Coping with Covid- 19: The virus’ effect on Mental Health

Team Udayavani, Apr 9, 2020, 7:59 PM IST

The year 2020, at its very start, has been rather daunting for all of us as we have been in the midst of a pandemic- COVID-19. With cities and countries on total shut down; the fear of  “what is going to happen to us?” is all over there and inching towards everybody’s mind. The uncertainty of the disease is overwhelming and fearful. The countries, world over, are trying to grapple with the difficult situation and arrest the spread of the virus. Given the alarming nature of the worldwide sweep it takes, it is quite natural for us to have genuine fears as to how long the disease will continue its dreadful toll and how bad it can impact our lives.  Knowing that we have hardly any scope for a vaccine in the immediate future, what we can do at the most is try not to entertain such fears in our minds. Instead, we should do whatever possible to be resilient and healthy, both physically as well as mentally during these days of crisis. Being psychologically healthy is very vital for all of us in keeping ourselves healthy and improve our immunity.

Many of us fear that this is the end of the world. With each passing day one can see the death toll and infected cases spiking. What pains us most; a few have blatantly disregarded the rules. While all this is extremely frightening, one would naturally worry about the safety of the loved ones who are doctors/nurses/janitors/police officers etc., working in hospitals and outdoors. We pray and hope that people we love and care for remain safe. When somebody is unwell, you immediately assume the worst and panic. It is quite natural.

There are a few things you can do to avoid panic in this crisis. Panicking is all the more dangerous. In panic situations, we all need to have someone who can assure us that things will be fine soon. But, what is important is that in such situations, we need to necessarily choose the right person who can counsel us properly. We should avoid those who will increase our paranoia about the disease. You will need someone who is level headed, calm, composed and well informed. There are trained professionals who could offer such counselling.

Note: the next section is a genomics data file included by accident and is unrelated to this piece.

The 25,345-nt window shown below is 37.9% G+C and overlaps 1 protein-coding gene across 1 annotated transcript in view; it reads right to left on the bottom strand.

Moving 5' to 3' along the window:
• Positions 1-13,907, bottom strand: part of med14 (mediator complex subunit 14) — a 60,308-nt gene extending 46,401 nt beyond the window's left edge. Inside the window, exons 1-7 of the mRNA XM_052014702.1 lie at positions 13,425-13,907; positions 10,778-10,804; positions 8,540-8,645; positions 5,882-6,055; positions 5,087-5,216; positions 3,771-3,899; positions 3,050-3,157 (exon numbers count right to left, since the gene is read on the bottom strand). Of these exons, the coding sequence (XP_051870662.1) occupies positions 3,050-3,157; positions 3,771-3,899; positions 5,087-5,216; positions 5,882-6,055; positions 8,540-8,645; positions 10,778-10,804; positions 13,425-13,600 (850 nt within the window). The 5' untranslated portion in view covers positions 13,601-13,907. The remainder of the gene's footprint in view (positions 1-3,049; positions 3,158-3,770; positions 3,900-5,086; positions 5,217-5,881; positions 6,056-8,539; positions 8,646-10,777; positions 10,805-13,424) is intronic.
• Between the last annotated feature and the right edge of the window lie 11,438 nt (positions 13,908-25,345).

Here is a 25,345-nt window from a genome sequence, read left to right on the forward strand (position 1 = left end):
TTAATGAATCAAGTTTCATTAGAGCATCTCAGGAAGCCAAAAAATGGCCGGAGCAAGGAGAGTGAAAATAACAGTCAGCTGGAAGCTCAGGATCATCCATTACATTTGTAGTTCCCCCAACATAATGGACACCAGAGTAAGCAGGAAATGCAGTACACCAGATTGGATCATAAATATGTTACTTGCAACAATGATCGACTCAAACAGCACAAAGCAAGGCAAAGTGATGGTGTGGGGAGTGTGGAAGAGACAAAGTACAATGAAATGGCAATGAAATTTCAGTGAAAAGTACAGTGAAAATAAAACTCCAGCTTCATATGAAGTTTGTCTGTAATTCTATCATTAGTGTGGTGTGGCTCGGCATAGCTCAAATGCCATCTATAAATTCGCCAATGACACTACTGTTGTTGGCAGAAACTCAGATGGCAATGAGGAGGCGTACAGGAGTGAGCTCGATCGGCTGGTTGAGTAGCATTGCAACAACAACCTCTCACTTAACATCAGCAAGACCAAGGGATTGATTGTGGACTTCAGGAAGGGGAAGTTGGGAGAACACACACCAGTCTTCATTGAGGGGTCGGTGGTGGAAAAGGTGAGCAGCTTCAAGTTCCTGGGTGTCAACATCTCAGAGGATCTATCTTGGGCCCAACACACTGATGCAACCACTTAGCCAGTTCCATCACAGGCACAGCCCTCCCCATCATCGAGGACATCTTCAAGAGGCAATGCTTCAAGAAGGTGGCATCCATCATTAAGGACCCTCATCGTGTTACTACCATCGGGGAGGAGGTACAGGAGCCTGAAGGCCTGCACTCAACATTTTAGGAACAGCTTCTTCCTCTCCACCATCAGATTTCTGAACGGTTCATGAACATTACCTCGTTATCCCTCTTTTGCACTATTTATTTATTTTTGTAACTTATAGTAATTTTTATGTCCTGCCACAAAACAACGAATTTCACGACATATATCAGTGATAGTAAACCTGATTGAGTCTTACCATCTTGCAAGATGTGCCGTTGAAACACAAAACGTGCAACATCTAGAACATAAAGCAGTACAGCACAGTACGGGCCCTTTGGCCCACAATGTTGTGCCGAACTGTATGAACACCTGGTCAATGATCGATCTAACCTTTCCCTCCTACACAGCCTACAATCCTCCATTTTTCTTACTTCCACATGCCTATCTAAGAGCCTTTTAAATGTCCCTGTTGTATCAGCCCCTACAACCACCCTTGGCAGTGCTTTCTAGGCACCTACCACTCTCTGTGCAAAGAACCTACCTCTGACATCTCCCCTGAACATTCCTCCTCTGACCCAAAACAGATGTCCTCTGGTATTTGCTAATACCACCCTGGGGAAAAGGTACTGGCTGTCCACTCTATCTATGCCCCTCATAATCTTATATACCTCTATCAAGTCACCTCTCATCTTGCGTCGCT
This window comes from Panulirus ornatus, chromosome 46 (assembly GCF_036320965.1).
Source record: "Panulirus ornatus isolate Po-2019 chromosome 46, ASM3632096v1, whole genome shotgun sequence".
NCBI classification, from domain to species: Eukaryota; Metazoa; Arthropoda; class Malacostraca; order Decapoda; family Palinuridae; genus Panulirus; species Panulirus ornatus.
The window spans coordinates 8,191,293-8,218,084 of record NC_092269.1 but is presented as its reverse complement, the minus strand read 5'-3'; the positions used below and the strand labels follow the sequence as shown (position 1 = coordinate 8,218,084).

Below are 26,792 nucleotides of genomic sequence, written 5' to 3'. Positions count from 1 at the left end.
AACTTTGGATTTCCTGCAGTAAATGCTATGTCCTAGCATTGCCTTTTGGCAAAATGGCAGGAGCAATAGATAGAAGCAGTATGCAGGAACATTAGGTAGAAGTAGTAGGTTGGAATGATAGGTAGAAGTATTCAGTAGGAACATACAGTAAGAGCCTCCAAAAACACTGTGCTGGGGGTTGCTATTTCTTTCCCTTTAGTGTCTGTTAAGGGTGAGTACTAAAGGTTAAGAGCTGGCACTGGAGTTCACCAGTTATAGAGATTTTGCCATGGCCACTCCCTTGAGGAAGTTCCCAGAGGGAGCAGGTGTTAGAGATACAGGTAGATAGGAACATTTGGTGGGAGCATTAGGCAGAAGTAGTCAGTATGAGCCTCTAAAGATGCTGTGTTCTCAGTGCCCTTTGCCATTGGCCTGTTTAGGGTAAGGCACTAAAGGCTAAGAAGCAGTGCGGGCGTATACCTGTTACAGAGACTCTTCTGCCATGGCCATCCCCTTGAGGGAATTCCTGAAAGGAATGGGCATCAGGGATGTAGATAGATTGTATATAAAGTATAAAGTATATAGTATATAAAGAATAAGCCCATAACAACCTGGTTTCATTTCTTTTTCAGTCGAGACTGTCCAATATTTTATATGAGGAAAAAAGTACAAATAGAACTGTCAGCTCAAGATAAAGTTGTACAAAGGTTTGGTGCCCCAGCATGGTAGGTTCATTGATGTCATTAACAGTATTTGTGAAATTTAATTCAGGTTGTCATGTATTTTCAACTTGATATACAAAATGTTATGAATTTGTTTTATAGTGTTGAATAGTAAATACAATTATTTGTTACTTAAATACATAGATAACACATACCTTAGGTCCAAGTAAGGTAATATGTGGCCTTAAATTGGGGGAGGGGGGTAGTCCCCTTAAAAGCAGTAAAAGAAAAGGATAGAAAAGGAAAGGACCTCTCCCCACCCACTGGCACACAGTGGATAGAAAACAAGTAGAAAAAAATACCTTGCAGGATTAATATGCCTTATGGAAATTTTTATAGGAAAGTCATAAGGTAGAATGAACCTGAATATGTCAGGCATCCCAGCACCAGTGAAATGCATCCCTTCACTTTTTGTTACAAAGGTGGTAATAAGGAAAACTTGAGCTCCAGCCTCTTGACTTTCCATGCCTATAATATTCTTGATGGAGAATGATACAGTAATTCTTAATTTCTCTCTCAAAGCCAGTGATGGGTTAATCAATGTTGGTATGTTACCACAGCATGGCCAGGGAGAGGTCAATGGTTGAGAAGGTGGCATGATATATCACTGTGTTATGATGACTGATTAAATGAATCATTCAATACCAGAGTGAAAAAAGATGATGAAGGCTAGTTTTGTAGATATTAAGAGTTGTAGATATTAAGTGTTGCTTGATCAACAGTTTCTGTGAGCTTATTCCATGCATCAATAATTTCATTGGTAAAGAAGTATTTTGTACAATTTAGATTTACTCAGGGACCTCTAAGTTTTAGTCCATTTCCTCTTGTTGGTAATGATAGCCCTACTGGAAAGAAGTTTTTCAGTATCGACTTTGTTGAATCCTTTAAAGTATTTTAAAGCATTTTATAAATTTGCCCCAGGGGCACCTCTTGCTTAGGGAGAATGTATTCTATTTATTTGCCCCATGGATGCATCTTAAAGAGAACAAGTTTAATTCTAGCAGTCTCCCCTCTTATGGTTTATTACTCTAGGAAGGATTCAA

During the lockdown days, in order to avoid boredom, one should not resort to excessive smoking or drinking or use any drugs. It will only worsen the situation and make you more vulnerable to fear and despair.

It is quite likely that you might even experience a hike in your depression or anxiety levels during this period. So, go easy on yourself as this reaction is natural in these circumstances. If you feel overwhelmed, you need to talk to a counsellor and seek help to manage physical and mental health issues. We also need to limit worry and agitation by lessening the time we spend watching or listening to media coverage that we perceive as upsetting and fearful. One foolproof way of fuelling your anxiety is constantly watching or reading disturbing news and updates. In other words, we need to stay calm and monitor our state of mind and stop when we feel that our anxiety level is rising.